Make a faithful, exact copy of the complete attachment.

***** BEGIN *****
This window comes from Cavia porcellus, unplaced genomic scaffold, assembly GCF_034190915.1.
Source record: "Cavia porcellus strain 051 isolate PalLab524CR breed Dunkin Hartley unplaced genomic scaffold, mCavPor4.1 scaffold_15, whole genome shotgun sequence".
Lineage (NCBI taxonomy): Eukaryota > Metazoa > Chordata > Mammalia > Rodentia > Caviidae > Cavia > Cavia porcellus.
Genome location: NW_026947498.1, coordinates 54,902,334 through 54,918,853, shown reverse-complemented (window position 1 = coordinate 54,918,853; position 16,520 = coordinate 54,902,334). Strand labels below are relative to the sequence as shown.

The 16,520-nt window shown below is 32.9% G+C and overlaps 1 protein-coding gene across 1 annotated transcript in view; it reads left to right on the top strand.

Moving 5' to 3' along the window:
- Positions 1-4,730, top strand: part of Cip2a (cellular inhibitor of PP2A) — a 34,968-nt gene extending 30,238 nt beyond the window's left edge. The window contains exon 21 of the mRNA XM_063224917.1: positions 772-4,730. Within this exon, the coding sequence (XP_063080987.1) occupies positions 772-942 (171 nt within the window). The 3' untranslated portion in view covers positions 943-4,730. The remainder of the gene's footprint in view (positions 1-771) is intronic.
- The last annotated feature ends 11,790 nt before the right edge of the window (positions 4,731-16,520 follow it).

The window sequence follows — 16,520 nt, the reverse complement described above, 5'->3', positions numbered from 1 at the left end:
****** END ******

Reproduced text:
This window comes from Cavia porcellus, unplaced genomic scaffold, assembly GCF_034190915.1.
Source record: "Cavia porcellus strain 051 isolate PalLab524CR breed Dunkin Hartley unplaced genomic scaffold, mCavPor4.1 scaffold_15, whole genome shotgun sequence".
Lineage (NCBI taxonomy): Eukaryota > Metazoa > Chordata > Mammalia > Rodentia > Caviidae > Cavia > Cavia porcellus.
Genome location: NW_026947498.1, coordinates 54,902,334 through 54,918,853, shown reverse-complemented (window position 1 = coordinate 54,918,853; position 16,520 = coordinate 54,902,334). Strand labels below are relative to the sequence as shown.

The 16,520-nt window shown below is 32.9% G+C and overlaps 1 protein-coding gene across 1 annotated transcript in view; it reads left to right on the top strand.

Moving 5' to 3' along the window:
- Positions 1-4,730, top strand: part of Cip2a (cellular inhibitor of PP2A) — a 34,968-nt gene extending 30,238 nt beyond the window's left edge. The window contains exon 21 of the mRNA XM_063224917.1: positions 772-4,730. Within this exon, the coding sequence (XP_063080987.1) occupies positions 772-942 (171 nt within the window). The 3' untranslated portion in view covers positions 943-4,730. The remainder of the gene's footprint in view (positions 1-771) is intronic.
- The last annotated feature ends 11,790 nt before the right edge of the window (positions 4,731-16,520 follow it).

The window sequence follows — 16,520 nt, the reverse complement described above, 5'->3', positions numbered from 1 at the left end: